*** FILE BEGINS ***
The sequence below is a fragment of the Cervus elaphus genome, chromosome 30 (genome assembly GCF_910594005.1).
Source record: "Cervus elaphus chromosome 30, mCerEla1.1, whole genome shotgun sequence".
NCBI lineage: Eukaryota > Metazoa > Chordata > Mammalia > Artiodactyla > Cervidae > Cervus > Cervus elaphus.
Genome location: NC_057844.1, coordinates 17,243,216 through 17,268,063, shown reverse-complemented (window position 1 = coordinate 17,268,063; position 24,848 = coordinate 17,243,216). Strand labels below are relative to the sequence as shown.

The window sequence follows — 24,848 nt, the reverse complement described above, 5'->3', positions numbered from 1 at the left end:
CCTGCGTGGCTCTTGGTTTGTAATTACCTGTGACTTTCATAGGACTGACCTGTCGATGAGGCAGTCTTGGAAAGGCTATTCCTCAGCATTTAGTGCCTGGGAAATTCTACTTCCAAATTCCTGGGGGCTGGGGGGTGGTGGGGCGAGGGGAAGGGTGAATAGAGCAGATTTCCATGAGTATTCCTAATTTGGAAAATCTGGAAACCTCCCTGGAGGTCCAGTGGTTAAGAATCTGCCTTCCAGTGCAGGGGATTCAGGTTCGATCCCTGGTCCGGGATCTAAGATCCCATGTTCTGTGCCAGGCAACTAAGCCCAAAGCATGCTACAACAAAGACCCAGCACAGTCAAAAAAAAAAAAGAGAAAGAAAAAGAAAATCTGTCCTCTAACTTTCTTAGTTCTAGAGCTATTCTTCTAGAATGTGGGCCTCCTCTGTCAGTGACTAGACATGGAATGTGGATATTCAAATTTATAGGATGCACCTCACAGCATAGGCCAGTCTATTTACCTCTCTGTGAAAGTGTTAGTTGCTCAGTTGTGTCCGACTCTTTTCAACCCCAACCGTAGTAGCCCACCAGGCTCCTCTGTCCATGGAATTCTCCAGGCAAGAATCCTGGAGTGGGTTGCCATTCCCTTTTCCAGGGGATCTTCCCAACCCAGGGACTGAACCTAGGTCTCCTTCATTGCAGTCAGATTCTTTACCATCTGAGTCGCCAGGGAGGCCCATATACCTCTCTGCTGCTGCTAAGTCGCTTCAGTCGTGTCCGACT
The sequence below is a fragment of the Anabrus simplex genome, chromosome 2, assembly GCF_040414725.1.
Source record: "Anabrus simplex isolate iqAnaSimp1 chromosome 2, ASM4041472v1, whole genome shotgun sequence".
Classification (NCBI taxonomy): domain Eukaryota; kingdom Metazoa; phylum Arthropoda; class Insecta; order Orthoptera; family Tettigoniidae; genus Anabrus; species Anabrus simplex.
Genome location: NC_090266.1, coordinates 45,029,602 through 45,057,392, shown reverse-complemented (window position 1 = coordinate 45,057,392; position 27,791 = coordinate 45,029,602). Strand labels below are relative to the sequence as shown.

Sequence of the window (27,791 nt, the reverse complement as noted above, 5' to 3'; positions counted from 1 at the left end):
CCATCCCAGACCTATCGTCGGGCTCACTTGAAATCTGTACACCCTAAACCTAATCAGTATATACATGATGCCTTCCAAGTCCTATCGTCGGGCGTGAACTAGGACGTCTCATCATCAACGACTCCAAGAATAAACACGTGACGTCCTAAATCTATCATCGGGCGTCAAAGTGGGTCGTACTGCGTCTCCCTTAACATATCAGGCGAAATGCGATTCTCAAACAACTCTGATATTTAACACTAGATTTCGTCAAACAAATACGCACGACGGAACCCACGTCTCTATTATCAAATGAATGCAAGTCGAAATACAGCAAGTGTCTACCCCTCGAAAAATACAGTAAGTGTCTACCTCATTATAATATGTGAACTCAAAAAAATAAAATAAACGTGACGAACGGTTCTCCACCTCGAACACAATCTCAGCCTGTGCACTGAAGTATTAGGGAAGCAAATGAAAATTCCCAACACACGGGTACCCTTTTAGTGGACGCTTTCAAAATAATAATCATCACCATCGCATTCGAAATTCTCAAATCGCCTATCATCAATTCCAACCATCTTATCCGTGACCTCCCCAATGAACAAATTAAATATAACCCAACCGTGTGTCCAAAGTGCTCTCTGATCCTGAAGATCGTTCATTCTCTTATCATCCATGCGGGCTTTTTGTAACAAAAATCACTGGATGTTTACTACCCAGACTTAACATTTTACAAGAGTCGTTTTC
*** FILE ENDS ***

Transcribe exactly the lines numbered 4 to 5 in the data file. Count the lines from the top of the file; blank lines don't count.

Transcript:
Genome location: NC_057844.1, coordinates 17,243,216 through 17,268,063, shown reverse-complemented (window position 1 = coordinate 17,268,063; position 24,848 = coordinate 17,243,216). Strand labels below are relative to the sequence as shown.

The window sequence follows — 24,848 nt, the reverse complement described above, 5'->3', positions numbered from 1 at the left end: